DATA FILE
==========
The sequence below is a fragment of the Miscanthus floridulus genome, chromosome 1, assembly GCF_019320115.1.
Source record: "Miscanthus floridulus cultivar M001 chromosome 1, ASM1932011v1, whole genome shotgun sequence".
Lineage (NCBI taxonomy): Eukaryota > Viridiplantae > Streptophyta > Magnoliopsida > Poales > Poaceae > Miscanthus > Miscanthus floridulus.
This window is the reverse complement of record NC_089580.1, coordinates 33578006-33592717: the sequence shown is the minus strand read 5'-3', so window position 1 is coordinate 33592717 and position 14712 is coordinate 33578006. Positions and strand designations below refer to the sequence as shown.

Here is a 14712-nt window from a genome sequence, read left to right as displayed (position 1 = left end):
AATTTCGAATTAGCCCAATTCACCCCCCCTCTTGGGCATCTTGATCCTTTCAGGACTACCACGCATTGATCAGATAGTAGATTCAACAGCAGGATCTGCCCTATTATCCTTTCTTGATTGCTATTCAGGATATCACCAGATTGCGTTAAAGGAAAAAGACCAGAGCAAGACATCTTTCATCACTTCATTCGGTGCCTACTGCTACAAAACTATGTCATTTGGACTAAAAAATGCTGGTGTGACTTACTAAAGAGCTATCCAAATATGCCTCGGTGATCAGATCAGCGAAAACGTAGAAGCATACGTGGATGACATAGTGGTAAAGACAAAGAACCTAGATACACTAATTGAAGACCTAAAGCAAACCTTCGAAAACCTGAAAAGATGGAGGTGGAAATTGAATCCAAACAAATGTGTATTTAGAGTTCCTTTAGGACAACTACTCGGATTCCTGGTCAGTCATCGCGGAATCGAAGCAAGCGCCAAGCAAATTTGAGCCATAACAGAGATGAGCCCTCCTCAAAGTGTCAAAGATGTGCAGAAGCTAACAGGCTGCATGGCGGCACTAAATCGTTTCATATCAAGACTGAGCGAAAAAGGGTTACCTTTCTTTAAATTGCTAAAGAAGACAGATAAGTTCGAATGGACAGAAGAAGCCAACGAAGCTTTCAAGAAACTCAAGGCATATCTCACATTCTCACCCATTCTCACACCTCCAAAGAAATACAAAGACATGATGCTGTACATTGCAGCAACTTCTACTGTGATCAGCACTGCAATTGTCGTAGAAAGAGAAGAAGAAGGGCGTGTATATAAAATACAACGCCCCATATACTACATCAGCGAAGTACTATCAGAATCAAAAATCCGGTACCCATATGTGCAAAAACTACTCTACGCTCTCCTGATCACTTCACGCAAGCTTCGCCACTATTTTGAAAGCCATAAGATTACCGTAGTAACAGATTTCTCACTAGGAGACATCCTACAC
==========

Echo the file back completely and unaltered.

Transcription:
The sequence below is a fragment of the Miscanthus floridulus genome, chromosome 1, assembly GCF_019320115.1.
Source record: "Miscanthus floridulus cultivar M001 chromosome 1, ASM1932011v1, whole genome shotgun sequence".
Lineage (NCBI taxonomy): Eukaryota > Viridiplantae > Streptophyta > Magnoliopsida > Poales > Poaceae > Miscanthus > Miscanthus floridulus.
This window is the reverse complement of record NC_089580.1, coordinates 33578006-33592717: the sequence shown is the minus strand read 5'-3', so window position 1 is coordinate 33592717 and position 14712 is coordinate 33578006. Positions and strand designations below refer to the sequence as shown.

Here is a 14712-nt window from a genome sequence, read left to right as displayed (position 1 = left end):
AATTTCGAATTAGCCCAATTCACCCCCCCTCTTGGGCATCTTGATCCTTTCAGGACTACCACGCATTGATCAGATAGTAGATTCAACAGCAGGATCTGCCCTATTATCCTTTCTTGATTGCTATTCAGGATATCACCAGATTGCGTTAAAGGAAAAAGACCAGAGCAAGACATCTTTCATCACTTCATTCGGTGCCTACTGCTACAAAACTATGTCATTTGGACTAAAAAATGCTGGTGTGACTTACTAAAGAGCTATCCAAATATGCCTCGGTGATCAGATCAGCGAAAACGTAGAAGCATACGTGGATGACATAGTGGTAAAGACAAAGAACCTAGATACACTAATTGAAGACCTAAAGCAAACCTTCGAAAACCTGAAAAGATGGAGGTGGAAATTGAATCCAAACAAATGTGTATTTAGAGTTCCTTTAGGACAACTACTCGGATTCCTGGTCAGTCATCGCGGAATCGAAGCAAGCGCCAAGCAAATTTGAGCCATAACAGAGATGAGCCCTCCTCAAAGTGTCAAAGATGTGCAGAAGCTAACAGGCTGCATGGCGGCACTAAATCGTTTCATATCAAGACTGAGCGAAAAAGGGTTACCTTTCTTTAAATTGCTAAAGAAGACAGATAAGTTCGAATGGACAGAAGAAGCCAACGAAGCTTTCAAGAAACTCAAGGCATATCTCACATTCTCACCCATTCTCACACCTCCAAAGAAATACAAAGACATGATGCTGTACATTGCAGCAACTTCTACTGTGATCAGCACTGCAATTGTCGTAGAAAGAGAAGAAGAAGGGCGTGTATATAAAATACAACGCCCCATATACTACATCAGCGAAGTACTATCAGAATCAAAAATCCGGTACCCATATGTGCAAAAACTACTCTACGCTCTCCTGATCACTTCACGCAAGCTTCGCCACTATTTTGAAAGCCATAAGATTACCGTAGTAACAGATTTCTCACTAGGAGACATCCTACAC